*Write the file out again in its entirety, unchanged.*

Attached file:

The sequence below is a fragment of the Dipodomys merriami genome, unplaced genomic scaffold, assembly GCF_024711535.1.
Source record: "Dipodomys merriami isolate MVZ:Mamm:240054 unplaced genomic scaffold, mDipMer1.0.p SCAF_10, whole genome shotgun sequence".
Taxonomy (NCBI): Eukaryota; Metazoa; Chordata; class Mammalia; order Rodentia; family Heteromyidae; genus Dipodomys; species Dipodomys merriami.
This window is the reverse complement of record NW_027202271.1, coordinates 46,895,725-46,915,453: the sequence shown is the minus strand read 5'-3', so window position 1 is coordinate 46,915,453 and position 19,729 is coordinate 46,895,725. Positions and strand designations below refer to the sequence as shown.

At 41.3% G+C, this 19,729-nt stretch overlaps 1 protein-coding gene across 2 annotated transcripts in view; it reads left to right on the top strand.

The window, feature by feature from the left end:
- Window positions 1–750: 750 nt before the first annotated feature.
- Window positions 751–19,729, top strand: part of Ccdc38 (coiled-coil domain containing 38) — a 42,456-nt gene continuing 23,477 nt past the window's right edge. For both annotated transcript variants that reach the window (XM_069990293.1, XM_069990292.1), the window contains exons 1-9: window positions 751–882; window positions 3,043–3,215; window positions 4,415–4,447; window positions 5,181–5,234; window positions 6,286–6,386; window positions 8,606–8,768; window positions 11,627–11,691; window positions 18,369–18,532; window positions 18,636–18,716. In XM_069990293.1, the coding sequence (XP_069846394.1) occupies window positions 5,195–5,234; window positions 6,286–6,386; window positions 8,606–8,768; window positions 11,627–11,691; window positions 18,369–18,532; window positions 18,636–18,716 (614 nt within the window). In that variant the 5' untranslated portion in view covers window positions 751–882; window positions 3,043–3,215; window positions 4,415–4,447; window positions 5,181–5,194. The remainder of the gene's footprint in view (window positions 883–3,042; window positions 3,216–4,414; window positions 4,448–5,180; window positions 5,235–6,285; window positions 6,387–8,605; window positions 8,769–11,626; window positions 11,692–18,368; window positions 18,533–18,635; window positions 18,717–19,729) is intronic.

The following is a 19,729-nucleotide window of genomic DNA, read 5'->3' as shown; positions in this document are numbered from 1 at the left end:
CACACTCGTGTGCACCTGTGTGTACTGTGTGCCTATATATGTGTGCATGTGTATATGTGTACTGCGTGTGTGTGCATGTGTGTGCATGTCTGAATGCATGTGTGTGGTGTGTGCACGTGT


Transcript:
The sequence below is a fragment of the Dipodomys merriami genome, unplaced genomic scaffold, assembly GCF_024711535.1.
Source record: "Dipodomys merriami isolate MVZ:Mamm:240054 unplaced genomic scaffold, mDipMer1.0.p SCAF_10, whole genome shotgun sequence".
Taxonomy (NCBI): Eukaryota; Metazoa; Chordata; class Mammalia; order Rodentia; family Heteromyidae; genus Dipodomys; species Dipodomys merriami.
This window is the reverse complement of record NW_027202271.1, coordinates 46,895,725-46,915,453: the sequence shown is the minus strand read 5'-3', so window position 1 is coordinate 46,915,453 and position 19,729 is coordinate 46,895,725. Positions and strand designations below refer to the sequence as shown.

At 41.3% G+C, this 19,729-nt stretch overlaps 1 protein-coding gene across 2 annotated transcripts in view; it reads left to right on the top strand.

The window, feature by feature from the left end:
- Window positions 1–750: 750 nt before the first annotated feature.
- Window positions 751–19,729, top strand: part of Ccdc38 (coiled-coil domain containing 38) — a 42,456-nt gene continuing 23,477 nt past the window's right edge. For both annotated transcript variants that reach the window (XM_069990293.1, XM_069990292.1), the window contains exons 1-9: window positions 751–882; window positions 3,043–3,215; window positions 4,415–4,447; window positions 5,181–5,234; window positions 6,286–6,386; window positions 8,606–8,768; window positions 11,627–11,691; window positions 18,369–18,532; window positions 18,636–18,716. In XM_069990293.1, the coding sequence (XP_069846394.1) occupies window positions 5,195–5,234; window positions 6,286–6,386; window positions 8,606–8,768; window positions 11,627–11,691; window positions 18,369–18,532; window positions 18,636–18,716 (614 nt within the window). In that variant the 5' untranslated portion in view covers window positions 751–882; window positions 3,043–3,215; window positions 4,415–4,447; window positions 5,181–5,194. The remainder of the gene's footprint in view (window positions 883–3,042; window positions 3,216–4,414; window positions 4,448–5,180; window positions 5,235–6,285; window positions 6,387–8,605; window positions 8,769–11,626; window positions 11,692–18,368; window positions 18,533–18,635; window positions 18,717–19,729) is intronic.

The following is a 19,729-nucleotide window of genomic DNA, read 5'->3' as shown; positions in this document are numbered from 1 at the left end:
CACACTCGTGTGCACCTGTGTGTACTGTGTGCCTATATATGTGTGCATGTGTATATGTGTACTGCGTGTGTGTGCATGTGTGTGCATGTCTGAATGCATGTGTGTGGTGTGTGCACGTGT